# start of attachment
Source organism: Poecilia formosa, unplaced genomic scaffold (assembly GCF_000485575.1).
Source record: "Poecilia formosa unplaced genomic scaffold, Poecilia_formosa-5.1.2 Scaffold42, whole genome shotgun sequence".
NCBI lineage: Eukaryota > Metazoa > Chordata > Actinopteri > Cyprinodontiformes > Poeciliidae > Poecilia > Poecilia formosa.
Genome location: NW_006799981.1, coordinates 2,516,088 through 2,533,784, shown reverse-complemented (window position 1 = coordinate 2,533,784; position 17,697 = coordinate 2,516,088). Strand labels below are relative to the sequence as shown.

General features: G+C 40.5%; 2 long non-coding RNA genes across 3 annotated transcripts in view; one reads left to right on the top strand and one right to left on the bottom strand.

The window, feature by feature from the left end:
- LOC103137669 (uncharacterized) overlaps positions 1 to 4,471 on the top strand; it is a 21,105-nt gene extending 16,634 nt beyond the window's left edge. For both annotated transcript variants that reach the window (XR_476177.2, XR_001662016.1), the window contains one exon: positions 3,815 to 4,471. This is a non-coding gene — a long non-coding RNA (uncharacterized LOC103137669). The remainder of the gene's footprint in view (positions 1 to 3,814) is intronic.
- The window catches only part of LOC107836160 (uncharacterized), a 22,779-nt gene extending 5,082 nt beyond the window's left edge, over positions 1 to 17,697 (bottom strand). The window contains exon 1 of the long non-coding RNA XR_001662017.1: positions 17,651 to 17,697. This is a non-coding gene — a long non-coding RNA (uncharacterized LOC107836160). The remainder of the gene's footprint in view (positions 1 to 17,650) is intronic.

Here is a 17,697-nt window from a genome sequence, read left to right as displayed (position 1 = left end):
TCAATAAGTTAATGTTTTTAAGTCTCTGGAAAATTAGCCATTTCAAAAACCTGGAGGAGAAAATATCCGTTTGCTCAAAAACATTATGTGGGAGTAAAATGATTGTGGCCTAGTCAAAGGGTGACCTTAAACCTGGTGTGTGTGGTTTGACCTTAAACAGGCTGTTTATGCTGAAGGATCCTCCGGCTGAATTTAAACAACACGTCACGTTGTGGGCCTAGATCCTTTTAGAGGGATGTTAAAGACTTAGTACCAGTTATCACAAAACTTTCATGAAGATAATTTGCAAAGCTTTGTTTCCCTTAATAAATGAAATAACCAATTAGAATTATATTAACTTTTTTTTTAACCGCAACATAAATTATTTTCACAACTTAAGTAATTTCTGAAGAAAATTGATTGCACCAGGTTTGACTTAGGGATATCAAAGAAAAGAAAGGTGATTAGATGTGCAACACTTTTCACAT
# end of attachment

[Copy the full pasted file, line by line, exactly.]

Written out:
Source organism: Poecilia formosa, unplaced genomic scaffold (assembly GCF_000485575.1).
Source record: "Poecilia formosa unplaced genomic scaffold, Poecilia_formosa-5.1.2 Scaffold42, whole genome shotgun sequence".
NCBI lineage: Eukaryota > Metazoa > Chordata > Actinopteri > Cyprinodontiformes > Poeciliidae > Poecilia > Poecilia formosa.
Genome location: NW_006799981.1, coordinates 2,516,088 through 2,533,784, shown reverse-complemented (window position 1 = coordinate 2,533,784; position 17,697 = coordinate 2,516,088). Strand labels below are relative to the sequence as shown.

General features: G+C 40.5%; 2 long non-coding RNA genes across 3 annotated transcripts in view; one reads left to right on the top strand and one right to left on the bottom strand.

The window, feature by feature from the left end:
- LOC103137669 (uncharacterized) overlaps positions 1 to 4,471 on the top strand; it is a 21,105-nt gene extending 16,634 nt beyond the window's left edge. For both annotated transcript variants that reach the window (XR_476177.2, XR_001662016.1), the window contains one exon: positions 3,815 to 4,471. This is a non-coding gene — a long non-coding RNA (uncharacterized LOC103137669). The remainder of the gene's footprint in view (positions 1 to 3,814) is intronic.
- The window catches only part of LOC107836160 (uncharacterized), a 22,779-nt gene extending 5,082 nt beyond the window's left edge, over positions 1 to 17,697 (bottom strand). The window contains exon 1 of the long non-coding RNA XR_001662017.1: positions 17,651 to 17,697. This is a non-coding gene — a long non-coding RNA (uncharacterized LOC107836160). The remainder of the gene's footprint in view (positions 1 to 17,650) is intronic.

Here is a 17,697-nt window from a genome sequence, read left to right as displayed (position 1 = left end):
TCAATAAGTTAATGTTTTTAAGTCTCTGGAAAATTAGCCATTTCAAAAACCTGGAGGAGAAAATATCCGTTTGCTCAAAAACATTATGTGGGAGTAAAATGATTGTGGCCTAGTCAAAGGGTGACCTTAAACCTGGTGTGTGTGGTTTGACCTTAAACAGGCTGTTTATGCTGAAGGATCCTCCGGCTGAATTTAAACAACACGTCACGTTGTGGGCCTAGATCCTTTTAGAGGGATGTTAAAGACTTAGTACCAGTTATCACAAAACTTTCATGAAGATAATTTGCAAAGCTTTGTTTCCCTTAATAAATGAAATAACCAATTAGAATTATATTAACTTTTTTTTTAACCGCAACATAAATTATTTTCACAACTTAAGTAATTTCTGAAGAAAATTGATTGCACCAGGTTTGACTTAGGGATATCAAAGAAAAGAAAGGTGATTAGATGTGCAACACTTTTCACAT